The Body Mass Index, commonly referred to as the BMI, is a number devised from a person’s weight and height. It has been used as a dependable indicator of body fatness in most individuals. It is both a simplistic and inexpensive method used to screen for weight classes that show potential health risks.
The body mass index is calculated by dividing the individual’s weight (in kilograms) by the square of their height (expressed in meters). The formula can also be used with pounds or inches, by first dividing the weight of the individual by the square of their height. This value is then subsequently multiplied by 703, which is the conversion factor.
The calculations should be completed the same way for both adults and children. In terms of interpreting the results, adults over 20 years of age should use standard weight status categories that are the same for all ages and both sexes. Children and teens less than 20 years of age use weight status categories that are both sex and age specific.
In order to gain a better understanding of BMI values, users can view a table to determine the status of their weight. A healthy BMI for adults would be between 18.5 and 24.9. Underweight is considered under a value of 18.5 and overweight is considered between 25.0 and 29.9. A value of 30.0 and above indicates obesity.
Allowing individuals to monitor body fatness composition has allowed for awareness and self-treatment if the results are not optimal. This system can create a newfound awareness for physical health.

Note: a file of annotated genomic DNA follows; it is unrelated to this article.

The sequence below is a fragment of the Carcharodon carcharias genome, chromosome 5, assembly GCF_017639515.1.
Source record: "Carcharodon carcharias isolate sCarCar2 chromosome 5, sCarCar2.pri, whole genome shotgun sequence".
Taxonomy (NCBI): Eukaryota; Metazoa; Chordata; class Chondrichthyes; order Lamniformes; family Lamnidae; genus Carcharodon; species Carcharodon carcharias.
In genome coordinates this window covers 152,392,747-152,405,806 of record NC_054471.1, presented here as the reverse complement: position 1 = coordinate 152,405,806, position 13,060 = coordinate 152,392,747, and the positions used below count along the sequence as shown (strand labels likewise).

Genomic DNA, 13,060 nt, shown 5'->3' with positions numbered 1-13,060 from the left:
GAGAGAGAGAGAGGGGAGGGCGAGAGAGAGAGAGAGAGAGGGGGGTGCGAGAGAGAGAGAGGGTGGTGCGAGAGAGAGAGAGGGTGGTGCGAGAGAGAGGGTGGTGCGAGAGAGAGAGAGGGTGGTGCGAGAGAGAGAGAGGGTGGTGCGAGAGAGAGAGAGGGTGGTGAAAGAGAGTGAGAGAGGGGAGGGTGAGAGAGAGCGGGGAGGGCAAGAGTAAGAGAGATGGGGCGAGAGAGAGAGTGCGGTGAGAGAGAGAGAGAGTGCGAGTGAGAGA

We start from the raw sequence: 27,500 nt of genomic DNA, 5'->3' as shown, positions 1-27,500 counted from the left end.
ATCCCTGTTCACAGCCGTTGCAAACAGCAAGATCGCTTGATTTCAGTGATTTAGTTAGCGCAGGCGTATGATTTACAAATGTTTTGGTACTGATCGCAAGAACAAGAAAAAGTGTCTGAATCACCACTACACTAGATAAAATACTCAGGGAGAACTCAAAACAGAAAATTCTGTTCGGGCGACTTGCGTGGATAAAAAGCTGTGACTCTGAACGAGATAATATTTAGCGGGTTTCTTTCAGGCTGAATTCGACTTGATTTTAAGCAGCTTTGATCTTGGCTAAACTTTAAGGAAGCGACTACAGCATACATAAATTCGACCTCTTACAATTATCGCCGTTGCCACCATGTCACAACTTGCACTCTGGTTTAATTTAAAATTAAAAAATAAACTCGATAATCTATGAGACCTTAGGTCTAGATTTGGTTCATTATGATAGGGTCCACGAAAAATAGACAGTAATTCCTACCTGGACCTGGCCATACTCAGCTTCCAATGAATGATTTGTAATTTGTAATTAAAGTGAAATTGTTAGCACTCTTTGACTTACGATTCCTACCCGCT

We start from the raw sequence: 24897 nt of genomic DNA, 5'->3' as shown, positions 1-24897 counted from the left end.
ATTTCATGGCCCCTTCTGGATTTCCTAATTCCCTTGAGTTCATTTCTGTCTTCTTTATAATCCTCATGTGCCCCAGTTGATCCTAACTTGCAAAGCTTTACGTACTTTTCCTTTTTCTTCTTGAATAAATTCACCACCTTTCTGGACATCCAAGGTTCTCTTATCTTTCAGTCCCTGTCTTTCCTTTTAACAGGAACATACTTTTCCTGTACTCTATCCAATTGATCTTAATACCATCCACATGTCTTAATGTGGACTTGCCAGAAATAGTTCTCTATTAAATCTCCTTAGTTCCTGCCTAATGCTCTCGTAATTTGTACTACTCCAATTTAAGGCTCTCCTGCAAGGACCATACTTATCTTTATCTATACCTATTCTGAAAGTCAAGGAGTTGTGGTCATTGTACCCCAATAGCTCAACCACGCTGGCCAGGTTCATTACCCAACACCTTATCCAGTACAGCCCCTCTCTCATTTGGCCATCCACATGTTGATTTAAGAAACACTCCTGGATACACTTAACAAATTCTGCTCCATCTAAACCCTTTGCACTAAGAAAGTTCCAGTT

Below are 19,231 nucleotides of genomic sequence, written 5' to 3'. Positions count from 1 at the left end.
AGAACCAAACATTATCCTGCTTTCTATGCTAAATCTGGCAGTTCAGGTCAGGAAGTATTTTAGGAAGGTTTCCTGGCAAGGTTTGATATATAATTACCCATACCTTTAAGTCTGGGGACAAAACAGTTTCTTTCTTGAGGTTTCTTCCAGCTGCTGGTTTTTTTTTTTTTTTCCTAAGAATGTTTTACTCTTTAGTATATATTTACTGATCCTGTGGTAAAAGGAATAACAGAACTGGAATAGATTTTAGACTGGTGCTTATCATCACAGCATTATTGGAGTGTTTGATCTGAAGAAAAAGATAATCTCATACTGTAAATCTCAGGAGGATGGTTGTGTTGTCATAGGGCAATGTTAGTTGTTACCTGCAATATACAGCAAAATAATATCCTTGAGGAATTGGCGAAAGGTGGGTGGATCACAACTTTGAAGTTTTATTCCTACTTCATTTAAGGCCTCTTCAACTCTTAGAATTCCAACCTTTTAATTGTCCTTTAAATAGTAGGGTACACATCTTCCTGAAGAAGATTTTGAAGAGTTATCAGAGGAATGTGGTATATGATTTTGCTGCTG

Consider using a BMI calculator as a quick tool to assess your current health status. Although using this index may seem to be an insignificant step in your health regimen, this monitoring process has the potential to have a large influence in the prevention of future health concerns.
http://www.nhlbi.nih.gov/health/educational/lose_wt/BMI/bmicalc.htm (accessed on 04/02/2016)
http://www.calculator.net/bmi-calculator.html (accessed on 04/02/2016)
http://www.nhs.uk/chq/Pages/how-can-i-work-out-my-bmi.aspx?CategoryID=51 (accessed on 04/02/2016)
About BMI for Adults [Internet]. Centers for Disease Control and Prevention [updated 2014 Jul 11; cited 2014 Jan 25]. Available from: http://www.cdc.gov/healthyweight/assessing/bmi/adult_bmi/index.html
Assessing Your Weight and Health [Internet]. National Heart, Lung, and Blood Institute [cited 2015 Jan 25]. Available from: http://www.nhlbi.nih.gov/health/educational/lose_wt/risk.htm#limitations
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